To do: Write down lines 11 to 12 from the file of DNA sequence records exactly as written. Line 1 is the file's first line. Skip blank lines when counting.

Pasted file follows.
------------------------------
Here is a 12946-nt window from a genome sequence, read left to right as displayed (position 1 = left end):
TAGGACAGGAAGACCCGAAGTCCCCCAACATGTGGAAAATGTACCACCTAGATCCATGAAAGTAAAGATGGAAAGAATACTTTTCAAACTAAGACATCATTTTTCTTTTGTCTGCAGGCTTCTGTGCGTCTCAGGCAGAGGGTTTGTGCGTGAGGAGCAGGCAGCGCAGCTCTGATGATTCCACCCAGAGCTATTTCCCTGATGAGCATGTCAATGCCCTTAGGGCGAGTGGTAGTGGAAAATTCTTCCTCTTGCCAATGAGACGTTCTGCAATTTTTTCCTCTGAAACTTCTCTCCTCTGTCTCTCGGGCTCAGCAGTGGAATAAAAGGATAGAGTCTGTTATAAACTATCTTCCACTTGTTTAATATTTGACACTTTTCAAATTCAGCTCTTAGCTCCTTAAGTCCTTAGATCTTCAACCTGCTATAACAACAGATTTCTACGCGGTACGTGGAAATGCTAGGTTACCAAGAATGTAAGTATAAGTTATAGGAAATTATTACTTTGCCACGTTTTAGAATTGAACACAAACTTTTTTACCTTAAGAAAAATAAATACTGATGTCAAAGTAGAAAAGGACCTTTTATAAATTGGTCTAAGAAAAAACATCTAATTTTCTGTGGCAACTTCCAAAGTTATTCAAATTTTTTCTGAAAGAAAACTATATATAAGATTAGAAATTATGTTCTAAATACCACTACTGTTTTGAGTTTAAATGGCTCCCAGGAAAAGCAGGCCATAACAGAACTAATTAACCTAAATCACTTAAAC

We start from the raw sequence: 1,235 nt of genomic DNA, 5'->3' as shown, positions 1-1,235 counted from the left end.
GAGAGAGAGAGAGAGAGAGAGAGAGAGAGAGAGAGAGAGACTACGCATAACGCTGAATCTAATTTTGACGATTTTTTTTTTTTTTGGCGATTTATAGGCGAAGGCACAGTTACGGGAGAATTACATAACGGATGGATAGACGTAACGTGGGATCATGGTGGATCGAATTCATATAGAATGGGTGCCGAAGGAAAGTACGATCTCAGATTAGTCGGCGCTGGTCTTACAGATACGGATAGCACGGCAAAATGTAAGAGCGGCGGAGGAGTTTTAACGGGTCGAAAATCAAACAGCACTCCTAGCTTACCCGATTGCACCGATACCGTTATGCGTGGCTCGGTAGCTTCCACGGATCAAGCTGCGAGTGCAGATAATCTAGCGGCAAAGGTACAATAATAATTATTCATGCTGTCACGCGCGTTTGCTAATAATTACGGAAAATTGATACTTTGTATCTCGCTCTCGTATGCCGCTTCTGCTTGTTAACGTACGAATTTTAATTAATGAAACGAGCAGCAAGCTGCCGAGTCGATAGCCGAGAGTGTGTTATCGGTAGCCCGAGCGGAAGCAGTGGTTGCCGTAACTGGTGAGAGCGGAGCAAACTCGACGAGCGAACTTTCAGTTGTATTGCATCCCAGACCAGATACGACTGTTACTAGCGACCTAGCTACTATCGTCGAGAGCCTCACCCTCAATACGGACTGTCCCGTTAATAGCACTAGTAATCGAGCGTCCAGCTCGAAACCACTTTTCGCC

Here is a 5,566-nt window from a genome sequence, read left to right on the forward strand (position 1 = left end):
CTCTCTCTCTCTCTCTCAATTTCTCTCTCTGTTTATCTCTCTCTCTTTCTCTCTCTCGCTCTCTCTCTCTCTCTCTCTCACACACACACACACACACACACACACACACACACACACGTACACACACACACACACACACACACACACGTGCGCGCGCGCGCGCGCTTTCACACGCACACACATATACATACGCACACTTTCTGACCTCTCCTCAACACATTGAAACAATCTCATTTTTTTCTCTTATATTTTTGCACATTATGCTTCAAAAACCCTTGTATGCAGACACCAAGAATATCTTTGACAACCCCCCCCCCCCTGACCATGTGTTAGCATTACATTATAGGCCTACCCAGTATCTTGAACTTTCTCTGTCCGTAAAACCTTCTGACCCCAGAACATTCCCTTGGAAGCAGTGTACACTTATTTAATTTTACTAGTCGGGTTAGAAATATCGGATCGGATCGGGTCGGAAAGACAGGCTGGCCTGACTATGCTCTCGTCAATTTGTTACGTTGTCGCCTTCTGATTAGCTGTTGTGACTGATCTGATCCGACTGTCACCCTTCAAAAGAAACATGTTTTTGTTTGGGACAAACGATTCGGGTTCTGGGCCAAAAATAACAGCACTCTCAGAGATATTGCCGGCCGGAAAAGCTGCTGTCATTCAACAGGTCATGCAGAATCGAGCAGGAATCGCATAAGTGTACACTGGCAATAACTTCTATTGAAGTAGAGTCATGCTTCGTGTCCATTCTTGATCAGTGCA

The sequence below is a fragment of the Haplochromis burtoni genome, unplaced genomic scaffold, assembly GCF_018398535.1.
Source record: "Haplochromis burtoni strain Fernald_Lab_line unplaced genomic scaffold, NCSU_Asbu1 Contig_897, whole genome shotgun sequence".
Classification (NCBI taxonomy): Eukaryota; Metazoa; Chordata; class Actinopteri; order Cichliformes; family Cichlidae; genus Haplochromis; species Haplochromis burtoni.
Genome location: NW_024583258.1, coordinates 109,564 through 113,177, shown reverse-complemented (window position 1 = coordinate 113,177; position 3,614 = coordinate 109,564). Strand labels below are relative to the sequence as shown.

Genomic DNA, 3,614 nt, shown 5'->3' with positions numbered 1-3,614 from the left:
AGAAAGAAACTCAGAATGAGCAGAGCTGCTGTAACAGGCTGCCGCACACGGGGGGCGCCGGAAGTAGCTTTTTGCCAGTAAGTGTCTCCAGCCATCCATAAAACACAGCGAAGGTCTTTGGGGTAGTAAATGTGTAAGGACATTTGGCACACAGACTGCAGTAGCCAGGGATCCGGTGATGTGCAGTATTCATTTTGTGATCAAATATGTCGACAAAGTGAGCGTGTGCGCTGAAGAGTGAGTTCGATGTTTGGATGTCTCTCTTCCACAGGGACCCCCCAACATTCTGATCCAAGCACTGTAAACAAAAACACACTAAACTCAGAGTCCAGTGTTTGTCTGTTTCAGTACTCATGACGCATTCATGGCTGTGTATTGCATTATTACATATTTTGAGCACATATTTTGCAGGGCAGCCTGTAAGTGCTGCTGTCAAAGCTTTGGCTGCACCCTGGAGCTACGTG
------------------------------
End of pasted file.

Genomic DNA, 3,614 nt, shown 5'->3' with positions numbered 1-3,614 from the left:
AGAAAGAAACTCAGAATGAGCAGAGCTGCTGTAACAGGCTGCCGCACACGGGGGGCGCCGGAAGTAGCTTTTTGCCAGTAAGTGTCTCCAGCCATCCATAAAACACAGCGAAGGTCTTTGGGGTAGTAAATGTGTAAGGACATTTGGCACACAGACTGCAGTAGCCAGGGATCCGGTGATGTGCAGTATTCATTTTGTGATCAAATATGTCGACAAAGTGAGCGTGTGCGCTGAAGAGTGAGTTCGATGTTTGGATGTCTCTCTTCCACAGGGACCCCCCAACATTCTGATCCAAGCACTGTAAACAAAAACACACTAAACTCAGAGTCCAGTGTTTGTCTGTTTCAGTACTCATGACGCATTCATGGCTGTGTATTGCATTATTACATATTTTGAGCACATATTTTGCAGGGCAGCCTGTAAGTGCTGCTGTCAAAGCTTTGGCTGCACCCTGGAGCTACGTG